‘Alternative proteins’ are coming. Are you ready? Two researchers at the University of Guelph Food Institute published an open letter in the Ottawa Citizen this morning, predicting that way-out protein sources such as Algae and Insects could become mainstream in as little as ten years…
Geographer Evan Frazer and Professor of Food Distribution and Policy Sylvain Charlebois point out that climate and economic trends are poised to trigger a major shift in global agriculture:
Farmed fish, legumes and pulses, insects, fungi and algae all have the potential to make major inroads into global diets. Cold-blooded salmon require much less energy than warm-blooded mammals to raise and hence are far more efficient at converting feed into muscle. Pigs produce between 10 and 100 times more greenhouse gas emissions per kilogram than meal worms, and one kg of meat from ruminant animals produces 500 to 1,500-per-cent more greenhouse gas emissions than a kilogram of lentils.
In support of their theory, they point out that Algae Powder is already being used in some athletic drinks and Cricket Flour is being incorporated in some Energy Bars. Lentils are a staple in Asia and are already a hit in the diets of Western sustainable food activists and supporters of Vegetarian and Vegan diets.
How will alternative proteins worm their way into our Western diet?
There are two potential paths on which alternative proteins might enter the human food chain soon: As livestock feed and in processed food products – like the aforementioned Energy Bars and Athletic Drinks.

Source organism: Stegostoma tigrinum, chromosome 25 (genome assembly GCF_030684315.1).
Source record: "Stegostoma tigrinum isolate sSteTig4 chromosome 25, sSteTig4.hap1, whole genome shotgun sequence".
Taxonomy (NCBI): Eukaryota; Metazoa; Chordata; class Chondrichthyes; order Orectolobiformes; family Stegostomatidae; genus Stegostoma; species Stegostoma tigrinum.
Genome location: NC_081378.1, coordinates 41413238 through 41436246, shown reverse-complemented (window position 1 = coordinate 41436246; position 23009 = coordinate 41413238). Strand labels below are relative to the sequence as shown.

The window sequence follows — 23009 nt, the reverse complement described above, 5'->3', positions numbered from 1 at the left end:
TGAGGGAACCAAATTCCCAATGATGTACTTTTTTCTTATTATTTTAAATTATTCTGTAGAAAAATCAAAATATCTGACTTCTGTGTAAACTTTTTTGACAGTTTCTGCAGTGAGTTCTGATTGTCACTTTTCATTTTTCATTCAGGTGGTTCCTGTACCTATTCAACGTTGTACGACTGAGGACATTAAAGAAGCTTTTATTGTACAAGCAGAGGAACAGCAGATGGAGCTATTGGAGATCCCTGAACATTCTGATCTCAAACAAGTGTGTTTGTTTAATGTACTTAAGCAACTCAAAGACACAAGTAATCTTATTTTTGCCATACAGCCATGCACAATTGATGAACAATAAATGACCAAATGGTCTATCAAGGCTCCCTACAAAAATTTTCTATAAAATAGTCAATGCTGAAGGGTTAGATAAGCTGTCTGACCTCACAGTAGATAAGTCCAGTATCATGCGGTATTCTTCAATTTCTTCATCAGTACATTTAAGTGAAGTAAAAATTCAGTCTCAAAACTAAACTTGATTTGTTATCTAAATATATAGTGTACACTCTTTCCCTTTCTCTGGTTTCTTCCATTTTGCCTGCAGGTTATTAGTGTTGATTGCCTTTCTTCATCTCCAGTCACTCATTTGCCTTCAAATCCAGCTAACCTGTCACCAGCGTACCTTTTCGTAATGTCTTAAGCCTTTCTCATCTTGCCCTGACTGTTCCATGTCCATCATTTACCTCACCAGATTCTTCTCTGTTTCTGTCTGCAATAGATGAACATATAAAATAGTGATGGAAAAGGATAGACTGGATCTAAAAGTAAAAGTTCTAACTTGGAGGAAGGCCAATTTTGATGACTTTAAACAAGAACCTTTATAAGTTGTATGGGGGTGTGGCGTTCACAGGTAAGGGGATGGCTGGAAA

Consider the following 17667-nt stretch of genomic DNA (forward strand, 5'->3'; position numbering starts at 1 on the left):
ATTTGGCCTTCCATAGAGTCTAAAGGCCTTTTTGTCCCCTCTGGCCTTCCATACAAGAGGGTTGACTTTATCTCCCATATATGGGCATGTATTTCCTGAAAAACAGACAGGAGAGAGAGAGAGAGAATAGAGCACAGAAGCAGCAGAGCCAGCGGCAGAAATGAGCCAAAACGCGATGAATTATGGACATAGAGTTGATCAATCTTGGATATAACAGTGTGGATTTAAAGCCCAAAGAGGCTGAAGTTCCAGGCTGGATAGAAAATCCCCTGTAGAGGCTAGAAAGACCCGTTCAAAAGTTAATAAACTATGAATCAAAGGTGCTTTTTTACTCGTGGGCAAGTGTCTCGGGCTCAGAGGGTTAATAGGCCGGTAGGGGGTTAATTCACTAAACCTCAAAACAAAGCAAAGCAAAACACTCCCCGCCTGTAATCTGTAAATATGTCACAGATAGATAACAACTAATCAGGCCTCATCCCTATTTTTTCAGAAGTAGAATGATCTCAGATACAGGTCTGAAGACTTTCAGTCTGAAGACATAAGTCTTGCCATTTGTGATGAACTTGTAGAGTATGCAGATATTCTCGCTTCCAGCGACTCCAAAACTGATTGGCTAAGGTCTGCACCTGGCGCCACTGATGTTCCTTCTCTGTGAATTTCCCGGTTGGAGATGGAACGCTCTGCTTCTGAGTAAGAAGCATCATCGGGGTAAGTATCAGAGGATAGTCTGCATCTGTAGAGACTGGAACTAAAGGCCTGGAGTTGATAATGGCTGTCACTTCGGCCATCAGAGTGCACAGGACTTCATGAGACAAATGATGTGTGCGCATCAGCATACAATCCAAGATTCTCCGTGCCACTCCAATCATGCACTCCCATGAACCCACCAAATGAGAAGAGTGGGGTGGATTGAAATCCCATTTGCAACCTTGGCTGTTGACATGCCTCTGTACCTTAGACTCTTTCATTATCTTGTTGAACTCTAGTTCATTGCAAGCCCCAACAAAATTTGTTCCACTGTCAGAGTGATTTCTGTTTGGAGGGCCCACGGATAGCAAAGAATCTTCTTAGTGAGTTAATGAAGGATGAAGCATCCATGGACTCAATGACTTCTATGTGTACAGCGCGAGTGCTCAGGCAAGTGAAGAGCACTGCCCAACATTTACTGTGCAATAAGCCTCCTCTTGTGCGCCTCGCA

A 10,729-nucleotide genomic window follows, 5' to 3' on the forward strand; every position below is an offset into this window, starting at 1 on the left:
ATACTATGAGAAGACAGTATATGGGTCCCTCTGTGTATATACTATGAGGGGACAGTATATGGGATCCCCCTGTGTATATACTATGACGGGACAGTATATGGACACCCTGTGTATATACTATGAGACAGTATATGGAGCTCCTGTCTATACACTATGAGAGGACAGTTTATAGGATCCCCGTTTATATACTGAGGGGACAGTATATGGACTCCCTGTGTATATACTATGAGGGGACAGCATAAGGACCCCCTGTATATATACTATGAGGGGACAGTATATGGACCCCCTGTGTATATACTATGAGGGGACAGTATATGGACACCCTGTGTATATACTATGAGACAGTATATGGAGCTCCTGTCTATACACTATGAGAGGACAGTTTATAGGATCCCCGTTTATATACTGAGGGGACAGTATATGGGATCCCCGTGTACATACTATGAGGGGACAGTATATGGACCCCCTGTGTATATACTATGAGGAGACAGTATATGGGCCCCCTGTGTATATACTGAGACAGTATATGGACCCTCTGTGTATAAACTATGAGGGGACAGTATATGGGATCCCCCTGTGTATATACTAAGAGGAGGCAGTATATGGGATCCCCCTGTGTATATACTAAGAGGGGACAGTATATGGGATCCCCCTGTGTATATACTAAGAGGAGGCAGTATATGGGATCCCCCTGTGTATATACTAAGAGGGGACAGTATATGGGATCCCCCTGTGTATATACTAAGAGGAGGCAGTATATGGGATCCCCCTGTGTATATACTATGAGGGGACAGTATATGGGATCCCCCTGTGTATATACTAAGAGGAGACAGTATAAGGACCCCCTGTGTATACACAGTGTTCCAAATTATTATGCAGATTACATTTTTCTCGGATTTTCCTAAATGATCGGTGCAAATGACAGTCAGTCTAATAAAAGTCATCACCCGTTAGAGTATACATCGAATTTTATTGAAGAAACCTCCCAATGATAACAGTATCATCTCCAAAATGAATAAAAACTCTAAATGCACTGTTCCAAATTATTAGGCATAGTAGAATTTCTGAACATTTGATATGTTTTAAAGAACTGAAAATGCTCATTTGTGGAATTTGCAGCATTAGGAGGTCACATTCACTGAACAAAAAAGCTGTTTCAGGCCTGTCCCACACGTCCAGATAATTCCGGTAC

But getting widespread public acceptance of alternative proteins directly in the Western Diet will require a more concerted marketing approach, Fraser and Charlebois point out. They don’t hazard a prediction on how soon BBQ Crickets and Lentil Chili may replace the traditional go-to choices for game day fare:
For that, we have the sushi industry’s playbook. In the early 1980s, most Western consumers considered the idea of eating raw fish disgusting. History, however, shows how quickly tastes can change. Within 10 years, sushi had morphed from alien and revolting to a popular part of the food landscape.
Given that the Sushi craze started in the 1980s, might we not seriously question the professors’ ten-year prediction?
Allow me to point out that Sushi still appeals to a much smaller segment of the dining public in the West than it does in the East, where the Japanese literally eat it up. And its popularity in the West appears to have plateaued. Though lentils are the hero of vegetarian and vegan diners here in the West, they are not really making big inroads into the dietary mainstream. I believe it will take at least two generations (allowing 20 years for each new generation to mature to the stage where it sets its own preferences and makes its own choices) before Insects, Algae and the like go mainstream.
~ Maggie J.